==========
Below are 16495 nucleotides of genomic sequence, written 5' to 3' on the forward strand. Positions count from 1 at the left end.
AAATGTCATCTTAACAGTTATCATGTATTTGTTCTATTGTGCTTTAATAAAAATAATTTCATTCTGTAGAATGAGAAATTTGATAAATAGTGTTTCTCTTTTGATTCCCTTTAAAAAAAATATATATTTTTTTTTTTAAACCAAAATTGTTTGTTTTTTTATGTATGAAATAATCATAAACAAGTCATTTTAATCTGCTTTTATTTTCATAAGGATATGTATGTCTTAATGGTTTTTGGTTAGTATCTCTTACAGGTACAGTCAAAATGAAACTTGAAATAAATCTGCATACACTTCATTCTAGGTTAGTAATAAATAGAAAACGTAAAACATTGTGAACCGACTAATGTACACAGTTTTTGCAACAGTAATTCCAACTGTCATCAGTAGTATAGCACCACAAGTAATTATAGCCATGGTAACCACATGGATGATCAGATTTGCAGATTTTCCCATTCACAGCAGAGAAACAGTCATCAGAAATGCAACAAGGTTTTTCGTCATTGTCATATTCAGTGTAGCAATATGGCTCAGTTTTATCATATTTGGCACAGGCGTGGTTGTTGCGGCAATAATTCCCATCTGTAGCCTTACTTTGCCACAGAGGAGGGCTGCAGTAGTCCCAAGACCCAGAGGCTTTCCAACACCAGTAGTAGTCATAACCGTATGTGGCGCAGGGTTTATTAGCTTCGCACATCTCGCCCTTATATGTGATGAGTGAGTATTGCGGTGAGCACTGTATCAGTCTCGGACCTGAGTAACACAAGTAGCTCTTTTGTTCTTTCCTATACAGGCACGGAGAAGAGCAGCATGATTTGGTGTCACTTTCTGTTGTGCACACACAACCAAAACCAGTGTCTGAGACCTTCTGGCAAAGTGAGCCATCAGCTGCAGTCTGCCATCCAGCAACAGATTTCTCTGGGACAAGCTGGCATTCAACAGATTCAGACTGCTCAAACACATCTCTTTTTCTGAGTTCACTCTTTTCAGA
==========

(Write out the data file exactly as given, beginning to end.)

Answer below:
Below are 16495 nucleotides of genomic sequence, written 5' to 3' on the forward strand. Positions count from 1 at the left end.
AAATGTCATCTTAACAGTTATCATGTATTTGTTCTATTGTGCTTTAATAAAAATAATTTCATTCTGTAGAATGAGAAATTTGATAAATAGTGTTTCTCTTTTGATTCCCTTTAAAAAAAATATATATTTTTTTTTTTAAACCAAAATTGTTTGTTTTTTTATGTATGAAATAATCATAAACAAGTCATTTTAATCTGCTTTTATTTTCATAAGGATATGTATGTCTTAATGGTTTTTGGTTAGTATCTCTTACAGGTACAGTCAAAATGAAACTTGAAATAAATCTGCATACACTTCATTCTAGGTTAGTAATAAATAGAAAACGTAAAACATTGTGAACCGACTAATGTACACAGTTTTTGCAACAGTAATTCCAACTGTCATCAGTAGTATAGCACCACAAGTAATTATAGCCATGGTAACCACATGGATGATCAGATTTGCAGATTTTCCCATTCACAGCAGAGAAACAGTCATCAGAAATGCAACAAGGTTTTTCGTCATTGTCATATTCAGTGTAGCAATATGGCTCAGTTTTATCATATTTGGCACAGGCGTGGTTGTTGCGGCAATAATTCCCATCTGTAGCCTTACTTTGCCACAGAGGAGGGCTGCAGTAGTCCCAAGACCCAGAGGCTTTCCAACACCAGTAGTAGTCATAACCGTATGTGGCGCAGGGTTTATTAGCTTCGCACATCTCGCCCTTATATGTGATGAGTGAGTATTGCGGTGAGCACTGTATCAGTCTCGGACCTGAGTAACACAAGTAGCTCTTTTGTTCTTTCCTATACAGGCACGGAGAAGAGCAGCATGATTTGGTGTCACTTTCTGTTGTGCACACACAACCAAAACCAGTGTCTGAGACCTTCTGGCAAAGTGAGCCATCAGCTGCAGTCTGCCATCCAGCAACAGATTTCTCTGGGACAAGCTGGCATTCAACAGATTCAGACTGCTCAAACACATCTCTTTTTCTGAGTTCACTCTTTTCAGA